The party seeking to invoke jurisdiction has the burden of establishing that jurisdiction exists. Data Disc, 557 F.2d at 1285. Where, as here, the trial court determines that it will receive only affidavits, the plaintiff need make only a prima facie showing of jurisdictional facts. Id. If there is a dispute about the jurisdictional facts, the plaintiff will have to establish them by a preponderance of the evidence at a preliminary hearing or at trial. Id.
In determining whether the Harveys' activities that are related to Flynt's cause of action are of such a nature and quality that they support the exercise of jurisdiction, we use the following approach:
(1) The nonresident defendant must do some act or consummate some transaction with the forum or perform some act by which he purposefully avails himself of the privilege of conducting activities in the forum, thereby invoking the benefits and protections of its laws. (2) The claim must be one which arises out of or results from the defendant's forum-related activities. (3) Exercise of jurisdiction must be reasonable.
Data Disc, 557 F.2d at 1287.
The five signatories originally entered into the distribution agreement with another New York corporation, PDC. After Flynt acquired PDC, the five signatories extended the expiration date of the original distribution agreement in an amendment negotiated with Flynt. Although the five signatories to the December 9, 1981, amendment to the distribution agreement negotiated and signed the amendment in New York, they knew that they were negotiating with a California corporation. They intended that their magazines be distributed nationwide, and a portion of those were distributed in California. By entering into a distribution agreement with a California corporation for the distribution of their magazines in California and elsewhere, the five signatories purposefully availed themselves of that forum. See World-Wide Volkswagen Corp. v. Woodson, 444 U.S. 286, 297, 100 S.Ct. 559, 567, 62 L.Ed.2d 490 (1980) (if sale of a product arises from efforts of manufacturer or distributor to serve the market in other states, it is reasonable to subject the manufacturer to suit in one of those states); Taubler v. Giraud, 655 F.2d 991, 994-95 (9th Cir.1981) (breach of contract and antitrust claims against French winemaker). The breach of the distribution agreement alleged by Flynt, consisting of a failure to pay Flynt and to ship magazines to California and elsewhere, caused injury to Flynt in California. The district court could properly conclude that jurisdiction over the five signatories is reasonable. Due process does not require substantial contacts or the selection of the best forum; it requires only minimum contacts and fair play. Taubler, 655 F.2d at 996.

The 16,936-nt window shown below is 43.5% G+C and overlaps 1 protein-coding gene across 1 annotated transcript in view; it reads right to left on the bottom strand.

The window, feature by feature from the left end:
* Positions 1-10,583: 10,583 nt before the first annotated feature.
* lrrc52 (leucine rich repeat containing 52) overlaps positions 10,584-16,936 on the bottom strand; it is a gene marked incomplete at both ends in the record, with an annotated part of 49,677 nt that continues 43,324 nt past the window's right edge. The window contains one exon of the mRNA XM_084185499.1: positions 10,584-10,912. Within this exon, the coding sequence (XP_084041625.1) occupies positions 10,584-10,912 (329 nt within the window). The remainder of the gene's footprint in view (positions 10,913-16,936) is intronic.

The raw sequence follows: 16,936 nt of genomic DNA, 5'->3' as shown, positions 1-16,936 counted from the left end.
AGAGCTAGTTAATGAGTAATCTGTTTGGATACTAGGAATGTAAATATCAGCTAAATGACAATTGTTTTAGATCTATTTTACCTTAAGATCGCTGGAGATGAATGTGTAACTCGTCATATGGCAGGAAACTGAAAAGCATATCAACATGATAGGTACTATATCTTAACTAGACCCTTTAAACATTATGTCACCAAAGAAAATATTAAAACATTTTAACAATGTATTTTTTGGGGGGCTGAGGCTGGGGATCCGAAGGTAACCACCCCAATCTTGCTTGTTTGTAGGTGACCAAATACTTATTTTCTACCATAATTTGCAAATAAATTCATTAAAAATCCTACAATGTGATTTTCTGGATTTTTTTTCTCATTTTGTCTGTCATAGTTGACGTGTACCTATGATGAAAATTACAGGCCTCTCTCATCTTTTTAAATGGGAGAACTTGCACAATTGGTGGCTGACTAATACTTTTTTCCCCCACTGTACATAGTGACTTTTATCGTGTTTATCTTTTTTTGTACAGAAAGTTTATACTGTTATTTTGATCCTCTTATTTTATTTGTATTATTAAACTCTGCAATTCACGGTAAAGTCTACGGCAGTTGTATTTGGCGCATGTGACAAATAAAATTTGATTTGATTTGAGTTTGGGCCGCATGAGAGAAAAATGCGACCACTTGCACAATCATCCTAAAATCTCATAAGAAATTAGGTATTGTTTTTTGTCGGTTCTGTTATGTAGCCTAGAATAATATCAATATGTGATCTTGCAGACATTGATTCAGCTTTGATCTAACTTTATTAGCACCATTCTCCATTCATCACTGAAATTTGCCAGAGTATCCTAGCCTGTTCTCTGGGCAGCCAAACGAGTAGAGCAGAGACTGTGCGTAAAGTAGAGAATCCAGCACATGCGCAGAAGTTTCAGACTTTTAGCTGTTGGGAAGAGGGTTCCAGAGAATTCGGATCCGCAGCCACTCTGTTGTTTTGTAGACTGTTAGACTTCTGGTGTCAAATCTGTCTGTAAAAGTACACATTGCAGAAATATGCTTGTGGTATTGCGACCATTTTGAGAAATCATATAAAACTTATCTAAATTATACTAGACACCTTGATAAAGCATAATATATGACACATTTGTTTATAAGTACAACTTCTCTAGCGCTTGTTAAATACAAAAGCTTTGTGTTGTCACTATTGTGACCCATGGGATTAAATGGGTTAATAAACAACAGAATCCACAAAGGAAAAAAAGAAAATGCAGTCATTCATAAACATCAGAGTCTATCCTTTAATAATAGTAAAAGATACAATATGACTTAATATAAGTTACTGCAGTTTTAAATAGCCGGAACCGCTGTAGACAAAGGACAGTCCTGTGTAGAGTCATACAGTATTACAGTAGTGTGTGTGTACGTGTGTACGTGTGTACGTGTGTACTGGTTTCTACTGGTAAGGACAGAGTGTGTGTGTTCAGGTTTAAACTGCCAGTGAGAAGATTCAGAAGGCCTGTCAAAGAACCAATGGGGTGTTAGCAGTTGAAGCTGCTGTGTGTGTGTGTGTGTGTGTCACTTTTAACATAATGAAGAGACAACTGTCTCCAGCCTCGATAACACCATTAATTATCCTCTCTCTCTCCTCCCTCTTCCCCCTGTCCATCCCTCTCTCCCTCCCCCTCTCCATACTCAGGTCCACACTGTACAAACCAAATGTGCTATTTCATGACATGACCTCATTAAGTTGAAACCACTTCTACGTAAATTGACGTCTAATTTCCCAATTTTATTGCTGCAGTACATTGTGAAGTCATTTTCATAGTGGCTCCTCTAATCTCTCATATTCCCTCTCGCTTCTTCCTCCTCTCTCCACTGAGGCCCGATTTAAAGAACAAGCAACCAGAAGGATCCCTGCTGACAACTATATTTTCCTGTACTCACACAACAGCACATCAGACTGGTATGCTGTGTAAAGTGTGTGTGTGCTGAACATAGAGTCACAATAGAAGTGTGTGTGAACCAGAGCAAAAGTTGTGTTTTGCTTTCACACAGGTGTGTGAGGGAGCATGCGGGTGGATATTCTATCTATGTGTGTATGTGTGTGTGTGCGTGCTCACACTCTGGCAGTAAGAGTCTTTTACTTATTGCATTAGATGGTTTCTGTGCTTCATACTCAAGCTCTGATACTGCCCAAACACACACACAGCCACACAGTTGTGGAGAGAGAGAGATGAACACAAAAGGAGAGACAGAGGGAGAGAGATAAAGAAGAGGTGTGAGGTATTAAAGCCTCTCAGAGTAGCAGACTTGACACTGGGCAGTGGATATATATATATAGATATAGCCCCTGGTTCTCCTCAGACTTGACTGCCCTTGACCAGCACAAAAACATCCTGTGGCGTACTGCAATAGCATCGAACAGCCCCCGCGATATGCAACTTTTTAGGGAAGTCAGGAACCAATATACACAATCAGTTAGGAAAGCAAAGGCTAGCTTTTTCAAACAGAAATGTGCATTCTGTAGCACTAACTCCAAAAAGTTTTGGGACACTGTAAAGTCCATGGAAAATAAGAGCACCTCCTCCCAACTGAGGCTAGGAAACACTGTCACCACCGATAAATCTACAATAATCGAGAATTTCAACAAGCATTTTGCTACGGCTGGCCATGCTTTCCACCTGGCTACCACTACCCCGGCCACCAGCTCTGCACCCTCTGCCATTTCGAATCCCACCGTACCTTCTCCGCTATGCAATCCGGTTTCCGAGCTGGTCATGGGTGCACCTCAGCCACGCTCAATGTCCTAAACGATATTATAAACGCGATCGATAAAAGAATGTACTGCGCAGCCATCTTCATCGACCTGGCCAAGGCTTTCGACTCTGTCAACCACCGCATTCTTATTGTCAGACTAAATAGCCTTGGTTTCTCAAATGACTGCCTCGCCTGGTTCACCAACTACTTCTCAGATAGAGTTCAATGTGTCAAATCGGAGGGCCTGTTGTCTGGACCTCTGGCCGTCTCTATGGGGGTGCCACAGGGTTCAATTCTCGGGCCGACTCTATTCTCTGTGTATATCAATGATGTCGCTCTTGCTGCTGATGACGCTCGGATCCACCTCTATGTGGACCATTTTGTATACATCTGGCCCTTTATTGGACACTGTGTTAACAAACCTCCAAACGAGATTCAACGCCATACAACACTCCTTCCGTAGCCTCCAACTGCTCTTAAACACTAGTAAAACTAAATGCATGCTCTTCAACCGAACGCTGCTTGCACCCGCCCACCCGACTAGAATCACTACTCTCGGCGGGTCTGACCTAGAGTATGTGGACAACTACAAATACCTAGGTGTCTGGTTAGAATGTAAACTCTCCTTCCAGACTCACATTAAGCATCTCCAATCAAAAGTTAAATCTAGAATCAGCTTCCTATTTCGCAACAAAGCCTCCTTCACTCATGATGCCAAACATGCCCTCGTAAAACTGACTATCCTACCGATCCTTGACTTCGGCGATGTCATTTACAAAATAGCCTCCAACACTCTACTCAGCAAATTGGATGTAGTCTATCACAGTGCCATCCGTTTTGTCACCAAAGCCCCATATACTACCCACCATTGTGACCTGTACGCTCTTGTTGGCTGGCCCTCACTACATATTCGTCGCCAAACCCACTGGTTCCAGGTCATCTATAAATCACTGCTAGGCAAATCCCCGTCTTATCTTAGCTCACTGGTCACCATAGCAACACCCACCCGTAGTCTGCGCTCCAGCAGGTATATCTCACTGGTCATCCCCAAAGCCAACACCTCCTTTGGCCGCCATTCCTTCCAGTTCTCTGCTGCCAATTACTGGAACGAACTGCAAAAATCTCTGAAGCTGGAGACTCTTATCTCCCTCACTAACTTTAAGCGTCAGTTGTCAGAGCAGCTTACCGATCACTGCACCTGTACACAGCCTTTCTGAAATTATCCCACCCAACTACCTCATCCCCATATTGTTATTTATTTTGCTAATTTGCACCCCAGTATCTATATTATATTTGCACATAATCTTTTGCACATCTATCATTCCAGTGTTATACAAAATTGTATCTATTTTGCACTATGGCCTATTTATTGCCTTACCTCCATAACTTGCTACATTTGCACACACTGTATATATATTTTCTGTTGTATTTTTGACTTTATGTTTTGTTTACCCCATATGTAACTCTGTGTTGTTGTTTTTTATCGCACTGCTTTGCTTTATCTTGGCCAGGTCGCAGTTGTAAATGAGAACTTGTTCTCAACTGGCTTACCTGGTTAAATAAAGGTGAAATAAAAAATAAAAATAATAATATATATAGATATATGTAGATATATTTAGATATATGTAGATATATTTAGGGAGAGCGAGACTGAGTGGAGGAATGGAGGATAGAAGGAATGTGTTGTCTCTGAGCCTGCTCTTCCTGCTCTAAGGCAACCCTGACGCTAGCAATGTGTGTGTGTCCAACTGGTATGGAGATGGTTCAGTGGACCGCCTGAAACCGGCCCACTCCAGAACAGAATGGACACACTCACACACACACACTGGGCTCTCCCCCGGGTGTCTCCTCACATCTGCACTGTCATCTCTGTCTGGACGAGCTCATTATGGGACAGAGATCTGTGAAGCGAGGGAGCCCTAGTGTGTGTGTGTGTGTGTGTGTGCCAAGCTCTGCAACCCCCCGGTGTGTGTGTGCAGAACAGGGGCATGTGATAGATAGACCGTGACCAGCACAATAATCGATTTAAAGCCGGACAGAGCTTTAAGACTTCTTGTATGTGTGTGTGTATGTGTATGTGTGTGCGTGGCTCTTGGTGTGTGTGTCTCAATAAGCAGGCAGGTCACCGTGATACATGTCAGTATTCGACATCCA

The five signatories purposefully availed themselves of the privilege of conducting activities in California when they entered into the distribution agreement with Flynt and may be sued in California on causes of action related to that agreement.
B. Jurisdiction Over the Thirteen Non-Signatories.
Thirteen of the Harvey defendants did not sign the agreement to ship magazines to California. Nevertheless, the district court correctly concluded that, if Leon and Alfred Harvey were the alter egos of the five signatories and of the other Harvey corporations and partnerships, jurisdiction could be asserted over them all. "[W]here a corporation is the alter ego of the stockholders so as to justify disregard of the corporate entity[,] jurisdiction over the corporation will support jurisdiction over the stockholders." Sheard v. Superior Court, 40 Cal.App.3d 207, 210, 114 Cal.Rptr. 743 (1974).
To apply the alter ego doctrine, the court must determine (1) that there is such unity of interest and ownership that the separate personalities of the corporation and the individuals no longer exist and (2) that failure to disregard the corporation would result in fraud or injustice. Watson v. Commonwealth Insurance Co., 8 Cal.2d 61, 68, 63 P.2d 295, 298 (1936). The district court required only a prima facie showing of jurisdiction. Under Data Disc, Flynt was only required to make a prima facie showing of the alter ego relationship. Flynt's affidavits showed that Leon and Alfred Harvey, the sole shareholders of the corporations and the sole partners of the partnerships, converted the assets of the various corporations and partnerships for their own use and dealt with them as if they were one. These affidavits also contained allegations that the Harveys transferred valuable assets from the five signatory corporations to the other nonsignatories. This activity left the five signatories undercapitalized. Such conduct constitutes a prima facie showing that it would be unjust to shield the Harveys behind the corporate veil.
The Harveys argue that Flynt's evidence is hearsay. The urgency of obtaining a preliminary injunction necessitates a prompt determination and makes it difficult to obtain affidavits from persons who would be competent to testify at trial. The trial court may give even inadmissible evidence some weight, when to do so serves the purpose of preventing irreparable harm before trial. 11 C. Wright and A. Miller, Federal Practice and Procedure, Civil, Sec. 2949 at 471 (1973). See Ross-Whitney Corp. v. Smith Kline & French Laboratories, 207 F.2d 190, 198 (9th Cir.1953) (preliminary injunction may be granted on affidavits).